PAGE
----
A stigma is traditionally defined as the disgrace associated with the presence of a specific characteristic, quality, or circumstance. While stigmas can be connected to a variety of conditions, they are commonly linked to the use of glasses. Children who wear glasses may be especially at risk for the development of the taunts and name-calling that can result from wearing glasses. Unfortunately, it is often quite difficult to prevent this teasing from happening—especially among middle-school aged children. However, by building self-confidence and personal respect, children and adolescents will be less likely to be negatively affected by the stigma of glasses. Parents who are interested in increasing the self-confidence of their children should model confidence themselves, mirror strengths and skills, provide trust, and brush off mistakes. Those who have difficulty with these techniques may want to consult with child-care experts or other professionals in the field.
Eating, talking, dressing—children learn almost everything from their parents. It should come as no surprise, then, that children with parents who display high levels of self-confidence often develop this strength as well. While parents can mirror confidence in a variety of ways, those who have impaired vision themselves may want to consider the use of glasses in place of contacts—at least until the child’s confidence has been built. By seeing their parents wear glasses, children may be less embarrassed about their need for vision enhancement. Parents who attempt this technique should never allow their child hear them complain about how they look or feel while using the glasses, as this can be exceptionally counter-productive.
Mirroring strengths and skills is another effective way that parents can increase the self-confidence of their children. Mirroring strengths and skills is traditionally defined as the process by which parents or caregivers tell or show children that they have excelled in a particular activity. While this can be confidence-building while in public, it is especially beneficial when the activities occur as part of a private, day-to-day routine. Parents and elders should use enthusiasm and affection to ensure optimal results when it comes to mirroring strengths and skills.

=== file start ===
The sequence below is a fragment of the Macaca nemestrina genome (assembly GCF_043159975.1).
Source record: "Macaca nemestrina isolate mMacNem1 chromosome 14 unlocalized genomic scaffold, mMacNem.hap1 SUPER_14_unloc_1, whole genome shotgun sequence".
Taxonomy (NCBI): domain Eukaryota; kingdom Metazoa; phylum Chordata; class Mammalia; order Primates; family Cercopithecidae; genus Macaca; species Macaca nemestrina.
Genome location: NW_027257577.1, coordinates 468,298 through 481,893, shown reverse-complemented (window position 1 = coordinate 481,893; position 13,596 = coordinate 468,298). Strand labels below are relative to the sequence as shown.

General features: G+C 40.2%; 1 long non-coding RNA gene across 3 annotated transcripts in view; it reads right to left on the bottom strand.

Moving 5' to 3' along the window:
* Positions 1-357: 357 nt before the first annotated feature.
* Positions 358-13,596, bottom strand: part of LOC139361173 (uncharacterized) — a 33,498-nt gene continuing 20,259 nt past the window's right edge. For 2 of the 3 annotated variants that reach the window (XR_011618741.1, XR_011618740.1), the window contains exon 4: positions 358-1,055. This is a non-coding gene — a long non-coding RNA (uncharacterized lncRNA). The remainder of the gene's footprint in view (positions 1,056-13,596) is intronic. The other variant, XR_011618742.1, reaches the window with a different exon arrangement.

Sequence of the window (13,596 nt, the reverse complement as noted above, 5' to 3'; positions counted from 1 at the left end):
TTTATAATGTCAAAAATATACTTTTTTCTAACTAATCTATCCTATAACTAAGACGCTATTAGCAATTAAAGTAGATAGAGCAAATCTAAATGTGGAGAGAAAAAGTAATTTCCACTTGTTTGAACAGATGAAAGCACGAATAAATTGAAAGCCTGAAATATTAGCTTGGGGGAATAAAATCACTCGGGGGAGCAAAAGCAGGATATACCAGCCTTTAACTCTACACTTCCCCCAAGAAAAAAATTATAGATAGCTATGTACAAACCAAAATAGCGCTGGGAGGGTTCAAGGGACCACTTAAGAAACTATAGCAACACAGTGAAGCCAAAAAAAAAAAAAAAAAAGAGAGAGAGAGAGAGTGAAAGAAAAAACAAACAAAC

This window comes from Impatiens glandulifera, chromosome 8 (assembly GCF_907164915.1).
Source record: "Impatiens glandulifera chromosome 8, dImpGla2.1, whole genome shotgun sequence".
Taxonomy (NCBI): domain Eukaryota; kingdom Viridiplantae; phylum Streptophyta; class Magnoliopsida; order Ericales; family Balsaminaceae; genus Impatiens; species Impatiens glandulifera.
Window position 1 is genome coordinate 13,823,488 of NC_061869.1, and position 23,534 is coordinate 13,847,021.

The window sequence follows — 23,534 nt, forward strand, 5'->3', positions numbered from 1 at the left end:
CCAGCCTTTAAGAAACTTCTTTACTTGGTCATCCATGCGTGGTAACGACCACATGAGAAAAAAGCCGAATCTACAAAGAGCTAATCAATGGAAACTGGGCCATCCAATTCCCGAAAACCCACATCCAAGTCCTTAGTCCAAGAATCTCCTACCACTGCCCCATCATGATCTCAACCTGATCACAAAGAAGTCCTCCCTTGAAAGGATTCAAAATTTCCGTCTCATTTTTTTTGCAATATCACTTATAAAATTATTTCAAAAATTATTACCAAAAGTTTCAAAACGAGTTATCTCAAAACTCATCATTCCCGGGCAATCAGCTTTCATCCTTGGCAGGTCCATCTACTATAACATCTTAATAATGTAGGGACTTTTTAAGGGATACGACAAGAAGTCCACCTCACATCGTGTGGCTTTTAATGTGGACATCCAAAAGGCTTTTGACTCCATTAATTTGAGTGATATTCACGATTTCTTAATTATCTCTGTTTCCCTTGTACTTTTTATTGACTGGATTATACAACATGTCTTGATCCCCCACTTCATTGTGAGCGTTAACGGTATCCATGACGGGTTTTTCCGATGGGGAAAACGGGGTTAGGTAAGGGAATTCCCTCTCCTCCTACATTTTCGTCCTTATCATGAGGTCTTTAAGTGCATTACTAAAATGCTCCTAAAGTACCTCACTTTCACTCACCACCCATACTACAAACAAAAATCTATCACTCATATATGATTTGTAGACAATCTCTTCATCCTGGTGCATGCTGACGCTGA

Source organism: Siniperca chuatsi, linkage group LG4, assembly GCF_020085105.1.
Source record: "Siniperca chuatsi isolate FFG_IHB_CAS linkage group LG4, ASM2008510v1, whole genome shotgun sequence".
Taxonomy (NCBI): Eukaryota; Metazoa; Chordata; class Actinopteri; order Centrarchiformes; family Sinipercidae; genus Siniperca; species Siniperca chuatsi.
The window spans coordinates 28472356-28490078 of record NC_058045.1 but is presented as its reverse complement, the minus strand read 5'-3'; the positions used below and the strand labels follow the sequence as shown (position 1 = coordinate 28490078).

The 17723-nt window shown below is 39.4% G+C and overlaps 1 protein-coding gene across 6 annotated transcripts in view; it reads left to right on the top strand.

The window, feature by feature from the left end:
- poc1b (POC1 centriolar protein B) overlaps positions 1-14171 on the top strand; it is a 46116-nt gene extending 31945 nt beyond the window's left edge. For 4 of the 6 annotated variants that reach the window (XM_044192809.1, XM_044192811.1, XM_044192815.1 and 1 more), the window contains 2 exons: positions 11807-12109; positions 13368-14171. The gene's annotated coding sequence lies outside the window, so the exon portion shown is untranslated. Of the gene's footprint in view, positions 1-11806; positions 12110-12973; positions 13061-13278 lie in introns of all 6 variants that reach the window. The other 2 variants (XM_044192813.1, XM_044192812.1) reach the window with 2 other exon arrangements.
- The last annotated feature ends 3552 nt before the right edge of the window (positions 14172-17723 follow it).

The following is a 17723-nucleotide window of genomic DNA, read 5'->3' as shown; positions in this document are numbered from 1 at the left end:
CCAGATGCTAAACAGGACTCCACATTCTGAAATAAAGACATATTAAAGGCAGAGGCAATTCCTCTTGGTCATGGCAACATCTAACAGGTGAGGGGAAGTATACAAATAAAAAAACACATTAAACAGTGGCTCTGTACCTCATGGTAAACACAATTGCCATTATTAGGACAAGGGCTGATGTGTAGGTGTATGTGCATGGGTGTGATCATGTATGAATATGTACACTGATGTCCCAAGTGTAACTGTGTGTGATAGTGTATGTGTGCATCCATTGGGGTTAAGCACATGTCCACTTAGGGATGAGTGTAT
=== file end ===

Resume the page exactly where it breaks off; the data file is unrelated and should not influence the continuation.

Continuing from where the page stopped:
In some cases, a lack of confidence occurs in children when they feel that they cannot trust their parents. Parents can instill a sense of trust not only by verbally providing confirmation, but also by giving children the chance to attempt a difficult or challenging task without adult interference. In addition, avoiding the micro-management of children or adolescents can increase the sense of trust in all members of the family. Remember that when building trust, it is best to start off small, and gradually “increase the ante” of the tasks or events in question.
In most cases, mistakes are inevitable. Unfortunately, many parents use mistakes as a way to critique or criticize their children, believing that it will prevent the same mistake from happening in the future. While they may have good intentions, this technique often results in children having poor self-confidence, limited esteem, and even fear of failure. Instead of viewing mistakes as “errors,” parents should consider them as learning opportunities. By using appropriate forms of language and behaviors when handling mistakes, parents can increase both their personal growth and sense of self-confidence.
Self-confidence is essential at all ages. However, research has found that developing an appropriate level of self-confidence is especially important for children. By using appropriate methods, parents can dramatically increase the sense of self-worth in their children. Modeling confidence, mirroring strengths and skills, providing trust, and brushing off mistakes are only a few of the most popular methods of increasing self-worth.
Those who are learning more about increasing self-confidence in children should consider reviewing the following links:
- Raising a Confident Child—Tips and suggestions for raising a confident child.
- Raising Confident Kids—Describes methods of building self-confidence in children.
- Raising Self-Confident Kids—Suggestions for parents on raising self-confident kids.
- Parenting Advice: Are you Raising Confident Kids or Cling-Ons?—Advice for parents on methods of improving self-confidents in kids.
- I Can Do It! Raising Confident Kids—Step-by-step guidelines for raising confident kids.
- How to Raise a Confident Kid—Myths and realities about raising confident kids.
- Stop, Look, Ask: 3 Tools for Raising Confident Kids—Sample dialog for parents interested in raising confident kids.
- Attached at the Hip: Raising Confident Kids—How to help kids increase their self-confidence.
- Kids Health: Raising Confident Kids—Tips for parents on raising kids with high self-confidence.
- Building Confidence in Children—Guidance for parents on helping/hindering the development of self-confidence.
- How to Raise a Confidence Child—List of qualities associated with high self-confidence.
- Healthy Parenting—Your Options: Raising Confident and Secure Children—Recommendations for parenting children with high self-confidence.
- Share Our Strength—Activities to increase self-confidence of children.
- 12 Ways to Help Your Child Build Self-Confidence—List of activities to increase self-confidence.
- A Guide for Father Involvement in Systems of Care—Describes how fathers can play an important role in increasing self-confidence of children.